Is it time to move from domestic to commercial investing? | Think about real estate

A changing market requires new investment strategies.

Investing in real estate – land, hotels, office buildings, apartments, private homes – has long been a lucrative proposition.

Of course, a large investment company or builder, solidly financed and determined to produce only very high-end condominiums in Monaco will have different challenges and resources than the average investor. However, for several years, even small, inexperienced investors could enter the market by “flipping” homes or creating a portfolio of rental properties that could be used as leverage to buy more properties and rehabilitate homes.

The BRRRR method

Investors who wanted a portfolio of properties often started with just one. The process was quite simple: interested parties invested in properties, usually single-family homes that needed to be sold quickly and renovated before being sold.

Many of these investors have built their portfolios using the BRRRR method with their properties. Here are the key components:

  • Buh. The key was to find an affordable property to buy, below market value.
  • Rehab. Put on a roof and some paint. Fix the plumbing. Tear out the 1955 kitchen cabinets and replace them with newer cabinets from a home being remodeled with granite countertops and a copper hood over the oven. Repair the house with inexpensive items whenever possible and make it habitable as soon as possible.
  • Rent. In most major cities and many smaller ones as well, apartments have been in short supply, and they are often not what a family needs. Renting the house as soon as possible – and collecting rent that hopefully covers more than the mortgage – was and remains key.
  • Refinance. Find a decent tenant (not always an easy task) and collect a stable monthly rent while the home accumulates equity. In warm markets, homes can build equity quite quickly. Go to the bank, take out a permanent loan and collect the money.
  • Rrepeat. Now that the investor has a property, a tenant, permanent financing and their cash back, it’s time to start all over again.

Or it was.

The current market is changing in a way that will have a profound impact on the BRRRR method.

Although the housing market is still hot, it is likely to cool quickly, even for potential homeowners, let alone investors. Mortgage rates go up, which makes borrowing more expensive and leads to lower house prices. Since loans are governed by the comparable sales approach, investors may find themselves less likely to complete the “Refinance” and “Repeat” parts of the equation.

On top of that, inflation impacts the cost of everything from nails to paint. Finding people who have the talent to rehabilitate properties and who can assemble a team to do it quickly and efficiently is also becoming more difficult. The same supply chain issues that make cars and machinery difficult to buy and deliver are hammering sellers of lumber, tile and carpet. Finding houses that go BRRRR will become more difficult until some or all of these negative forces have subsided.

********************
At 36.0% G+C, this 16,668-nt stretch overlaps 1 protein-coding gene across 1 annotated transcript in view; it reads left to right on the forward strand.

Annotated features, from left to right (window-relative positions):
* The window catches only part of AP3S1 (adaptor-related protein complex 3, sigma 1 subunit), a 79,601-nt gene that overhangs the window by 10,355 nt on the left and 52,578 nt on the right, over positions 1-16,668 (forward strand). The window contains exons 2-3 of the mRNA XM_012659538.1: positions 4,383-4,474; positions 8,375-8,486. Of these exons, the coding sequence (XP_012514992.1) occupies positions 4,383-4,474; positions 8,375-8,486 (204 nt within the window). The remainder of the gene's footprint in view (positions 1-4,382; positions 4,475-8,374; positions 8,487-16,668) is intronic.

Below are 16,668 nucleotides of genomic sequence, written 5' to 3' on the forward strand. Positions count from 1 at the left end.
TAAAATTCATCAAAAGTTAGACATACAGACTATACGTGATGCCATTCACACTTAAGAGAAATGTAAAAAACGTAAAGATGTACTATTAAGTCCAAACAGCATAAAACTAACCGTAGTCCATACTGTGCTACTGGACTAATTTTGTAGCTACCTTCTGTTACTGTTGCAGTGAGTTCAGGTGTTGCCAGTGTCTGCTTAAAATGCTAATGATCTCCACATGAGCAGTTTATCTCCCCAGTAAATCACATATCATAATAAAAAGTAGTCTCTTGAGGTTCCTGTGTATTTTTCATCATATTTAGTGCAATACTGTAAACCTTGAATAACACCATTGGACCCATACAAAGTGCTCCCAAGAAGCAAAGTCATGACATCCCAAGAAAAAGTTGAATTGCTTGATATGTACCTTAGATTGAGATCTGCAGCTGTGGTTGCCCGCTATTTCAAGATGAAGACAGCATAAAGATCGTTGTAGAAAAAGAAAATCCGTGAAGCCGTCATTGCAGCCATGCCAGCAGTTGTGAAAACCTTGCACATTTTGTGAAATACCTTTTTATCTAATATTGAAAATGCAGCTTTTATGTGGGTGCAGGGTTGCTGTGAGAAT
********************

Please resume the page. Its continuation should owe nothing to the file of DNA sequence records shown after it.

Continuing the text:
BRRRR “commercial”

So what should a small investor do? It may be time to switch from residential real estate to commercial real estate. An investor making this decision must look at properties from a different perspective: the income methodology. This method is the backbone of business valuation. Increase the income of a property, and the value becomes more valuable. In a nutshell, it’s a commercial BRRRR.

There are a number of similarities and differences between domestic BRRRR and commercial BRRRR. An investor taking on a BRRRR business venture should focus on five key areas to increase net income.

1. Management

How can the property best be managed and who will manage it? To answer it, an investor must have a vision of his real estate project and talk to real estate managers.

2. Occupancy

What can be done to maximize occupancy while balancing rental rates?

3. Rental rates

What can be done to maximize rents while balancing occupancy? It is often a balancing act between rental rates and occupancy.

4. Expenses

On an ongoing basis, what can be done to lower expenses? Maybe that means installing a new oven or switching to LED lights. Although there is an upfront cost associated with these types of changes, they can reduce long-term expenses, increase net operating income, and make the property more valuable.

5. Physical condition

Commercial BRRRRs and “house” BRRRRs have in common the physical condition of the property. What can the investor do to a property – physically – that will improve the other four main areas?

Most small investors already have the skills to make a commercial BRRRR. They already know how to acquire a property, renovate it (which is no small feat) and manage a budget. Managing a budget is one of the best skills an investor can have, as it is easier to cut expenses in commercial real estate than to increase rents. Dollar for dollar, they have the same impact on the bottom line.

So while an investor in homes may feel the chill of a “BRRRR” home, conditions are still hot for running a commercial project.


Neil Timmins is an author, investor and educator. After years of investing in homes and $300 million in transactions, Timmins began investing in commercial real estate. He is now educating others on how to do the same.
Timmins’ first book, “Unicorn Hunting for Real Estate Investment Companies: The Complete Hiring Funnel,” was released in 2021. He also hosts the popular “Real Grit” podcast.

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